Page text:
And what are factors that have negative influences on the risk of skin cancer?  Alcohol consumption is one such factor; research indicated a 250% increased melanoma risk among those who consumed two or more alcoholic drinks per day.[vi]  There are at least two other negative dietary aspects that correlate to increased skin-cancer risk: first, the highest dairy-product consumption has also been shown to correlate to a 2 ½ times increase in risk of developing a squamous-cell carcinoma (common skin cancer, not melanoma).[vii]  Secondly, the types of fats we consume are exceptionally important.  In my book, I have discussed and documented this topic thoroughly, but suffice it to say that the types of fats we consume in junk foods are deadly, both for overall health and for skin cancer. They are filled with free-radical molecules that wreak havoc on the skin; if we eat such fats without massive quantities of colorful fruits and veggies, we will be much more susceptible to skin damage and potential cancer.

To summarize: to the extent that sunlight causes skin damage, it does so due to lack of proper nutrients in the diet, and there is little doubt that there will be some damage caused by sun exposure without proper nutrition.  Even vitamin D, which protects against so many cancers (including skin cancer), will not be able to completely overcome the deleterious effect of the “suicide diet” that most of us consume.

 


 

[i] Afaq F, Katiyar SK.  Polyphenols: Skin Photoprotection and Inhibition of Photocarcinogenesis.  Mini Rev Med Chem 2011 Oct 28. [Epub ahead of print]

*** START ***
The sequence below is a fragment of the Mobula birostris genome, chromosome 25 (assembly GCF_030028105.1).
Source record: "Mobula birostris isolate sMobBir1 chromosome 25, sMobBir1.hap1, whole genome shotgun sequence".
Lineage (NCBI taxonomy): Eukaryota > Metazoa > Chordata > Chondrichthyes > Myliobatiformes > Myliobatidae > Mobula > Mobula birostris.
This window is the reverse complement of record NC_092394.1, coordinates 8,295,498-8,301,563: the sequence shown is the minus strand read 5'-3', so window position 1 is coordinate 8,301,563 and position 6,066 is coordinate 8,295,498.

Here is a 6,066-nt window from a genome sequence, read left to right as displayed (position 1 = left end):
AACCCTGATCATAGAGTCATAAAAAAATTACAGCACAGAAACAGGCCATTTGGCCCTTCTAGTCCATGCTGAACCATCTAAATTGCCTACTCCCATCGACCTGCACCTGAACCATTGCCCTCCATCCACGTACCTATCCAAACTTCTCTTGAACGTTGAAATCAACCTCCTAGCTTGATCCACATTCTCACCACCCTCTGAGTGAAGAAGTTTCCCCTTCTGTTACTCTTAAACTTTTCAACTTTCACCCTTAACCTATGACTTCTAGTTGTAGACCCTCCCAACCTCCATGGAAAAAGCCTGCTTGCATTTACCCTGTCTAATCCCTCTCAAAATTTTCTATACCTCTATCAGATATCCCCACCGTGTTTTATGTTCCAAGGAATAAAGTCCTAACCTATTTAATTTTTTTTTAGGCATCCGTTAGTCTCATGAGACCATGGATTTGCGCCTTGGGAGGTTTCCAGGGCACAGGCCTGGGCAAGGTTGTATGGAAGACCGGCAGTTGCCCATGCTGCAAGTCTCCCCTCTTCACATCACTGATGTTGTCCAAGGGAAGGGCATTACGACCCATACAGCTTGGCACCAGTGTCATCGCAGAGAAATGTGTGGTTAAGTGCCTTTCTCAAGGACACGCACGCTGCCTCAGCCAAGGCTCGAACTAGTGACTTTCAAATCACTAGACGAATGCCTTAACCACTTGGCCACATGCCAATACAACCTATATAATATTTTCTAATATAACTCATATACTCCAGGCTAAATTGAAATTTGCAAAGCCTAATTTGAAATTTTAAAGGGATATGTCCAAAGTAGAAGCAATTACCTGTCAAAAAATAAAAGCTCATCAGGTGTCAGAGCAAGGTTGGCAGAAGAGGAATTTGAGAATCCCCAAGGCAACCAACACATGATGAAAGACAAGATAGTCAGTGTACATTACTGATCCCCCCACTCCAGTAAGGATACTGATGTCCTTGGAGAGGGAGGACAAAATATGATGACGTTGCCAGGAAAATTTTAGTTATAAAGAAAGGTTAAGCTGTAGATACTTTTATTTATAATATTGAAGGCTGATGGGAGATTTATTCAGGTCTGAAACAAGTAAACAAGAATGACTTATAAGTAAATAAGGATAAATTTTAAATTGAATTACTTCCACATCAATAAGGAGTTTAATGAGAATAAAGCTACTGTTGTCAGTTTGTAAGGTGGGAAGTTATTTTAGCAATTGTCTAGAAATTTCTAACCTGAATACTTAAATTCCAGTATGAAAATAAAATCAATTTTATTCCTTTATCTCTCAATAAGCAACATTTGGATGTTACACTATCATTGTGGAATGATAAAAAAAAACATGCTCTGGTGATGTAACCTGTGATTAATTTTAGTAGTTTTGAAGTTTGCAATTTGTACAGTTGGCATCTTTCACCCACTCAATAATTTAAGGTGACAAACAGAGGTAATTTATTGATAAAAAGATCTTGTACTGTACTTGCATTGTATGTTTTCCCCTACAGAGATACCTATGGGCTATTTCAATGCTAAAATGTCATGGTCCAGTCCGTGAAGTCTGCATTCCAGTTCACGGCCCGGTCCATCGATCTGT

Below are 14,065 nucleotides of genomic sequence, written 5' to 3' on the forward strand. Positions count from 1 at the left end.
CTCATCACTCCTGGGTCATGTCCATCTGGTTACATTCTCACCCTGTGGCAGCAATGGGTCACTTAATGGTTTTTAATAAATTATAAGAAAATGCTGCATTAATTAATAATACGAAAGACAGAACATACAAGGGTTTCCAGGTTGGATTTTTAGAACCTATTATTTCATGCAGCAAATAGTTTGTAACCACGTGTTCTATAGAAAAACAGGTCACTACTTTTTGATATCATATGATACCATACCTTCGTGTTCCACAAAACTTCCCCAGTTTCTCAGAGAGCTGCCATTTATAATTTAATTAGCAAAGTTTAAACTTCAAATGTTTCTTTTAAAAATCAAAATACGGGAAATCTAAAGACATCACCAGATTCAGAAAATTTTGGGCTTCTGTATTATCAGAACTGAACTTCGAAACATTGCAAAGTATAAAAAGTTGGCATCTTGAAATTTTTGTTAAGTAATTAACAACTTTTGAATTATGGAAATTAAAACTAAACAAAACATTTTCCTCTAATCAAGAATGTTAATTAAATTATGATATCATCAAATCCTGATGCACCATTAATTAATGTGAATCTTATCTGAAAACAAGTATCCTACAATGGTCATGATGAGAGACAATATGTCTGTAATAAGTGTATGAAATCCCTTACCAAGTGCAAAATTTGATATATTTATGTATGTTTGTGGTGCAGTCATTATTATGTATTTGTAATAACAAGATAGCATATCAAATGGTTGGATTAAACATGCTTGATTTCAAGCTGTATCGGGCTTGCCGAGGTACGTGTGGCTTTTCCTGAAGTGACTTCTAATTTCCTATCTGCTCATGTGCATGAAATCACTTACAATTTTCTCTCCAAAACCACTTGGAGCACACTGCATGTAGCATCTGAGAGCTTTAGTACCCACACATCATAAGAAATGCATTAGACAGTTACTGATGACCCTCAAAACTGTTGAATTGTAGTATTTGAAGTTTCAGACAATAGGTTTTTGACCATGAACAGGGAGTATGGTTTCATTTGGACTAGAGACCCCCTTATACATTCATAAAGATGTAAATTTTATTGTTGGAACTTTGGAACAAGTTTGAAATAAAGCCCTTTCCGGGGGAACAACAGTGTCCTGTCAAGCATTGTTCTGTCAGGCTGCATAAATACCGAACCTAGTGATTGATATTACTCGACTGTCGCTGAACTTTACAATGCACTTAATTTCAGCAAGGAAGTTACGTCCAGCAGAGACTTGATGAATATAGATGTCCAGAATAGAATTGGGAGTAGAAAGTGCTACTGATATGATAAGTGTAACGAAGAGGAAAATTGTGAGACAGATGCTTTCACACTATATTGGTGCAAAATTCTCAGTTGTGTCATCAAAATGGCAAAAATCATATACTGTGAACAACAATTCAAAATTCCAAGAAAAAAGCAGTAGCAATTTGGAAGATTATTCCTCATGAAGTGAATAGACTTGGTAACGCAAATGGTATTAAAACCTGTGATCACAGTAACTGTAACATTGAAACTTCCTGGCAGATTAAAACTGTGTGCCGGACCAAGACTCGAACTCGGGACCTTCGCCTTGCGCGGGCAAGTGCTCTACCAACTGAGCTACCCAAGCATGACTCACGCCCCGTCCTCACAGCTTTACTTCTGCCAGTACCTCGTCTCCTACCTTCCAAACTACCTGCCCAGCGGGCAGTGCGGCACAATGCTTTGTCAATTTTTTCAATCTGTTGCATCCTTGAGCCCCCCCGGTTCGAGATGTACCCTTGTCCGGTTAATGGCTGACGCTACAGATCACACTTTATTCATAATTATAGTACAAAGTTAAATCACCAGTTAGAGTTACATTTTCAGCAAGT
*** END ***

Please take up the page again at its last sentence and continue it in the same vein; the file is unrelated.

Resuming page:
[ii] Afaq F, Katiyar SK.  Skin photoprotection by natural polyphenols: Anti-inflammatory, anti-oxidant and DNA repair mechanisms.  Arch Dermatol Res 2010;302:71.

[iii] Stahl, W. et al.  Dietary Tomato Paste Protects against Ultraviolet Light–Induced Erythema in Humans.  J  Nutr 2001;131:1449-51.

[iv] Aust, O. et al.  Supplementation with tomato-based products increases lycopene, phytofluene, and phytoene levels in human serum and protects against UV-light-induced erythema.  Int J Vitam Nutr Res 2005;75:54-60.

[v] Millen A. et al.  Diet and melanoma in a case-control study. Cancer Epidemiol Biomarkers Prev 2004;13:1042-51

[vi] Bain, C. et al.  Diet and melanoma.  An exploratory case-control study.  Ann Epidemiol 1993;3:235-38.

[vii] Hughes, M. et al. Food intake and risk of squamous cell carcinoma of the skin in a community: The Nambour skin cancer cohort study.  Int J Cancer 2006; online publication ahead of print.

 

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Another indication that sunscreens do more harm than good.

By: Marc Sorenson, EdD, Sunlight Institute–

As people have moved out of the sunlight to avoid melanoma, the incidence of that disease has increased dramatically.  Some of that increase has occurred after the advent of sunscreen use, indicating that sunscreens may do more harm than good.  Now we have information indicating that sunscreens may inhibit the body’s natural protection against sun damage.  These chemical soups are a farce and have no place in good health habits.   Read more about the way that the body ‘sees” sunlight and responds by protecting it from overexposure.

Read the article.

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Using tanning beds and engaging in sunlight exposure may save thousands of lives

By: Marc Sorenson, EdD, Sunlight Institute–

Research from Norway indicates that people who use tanning beds, and those who spend the most time in the sunlight, have better health due to the increased vitamin D levels produced by such habits.  This is the type of article that must drive the sunscare industry crazy.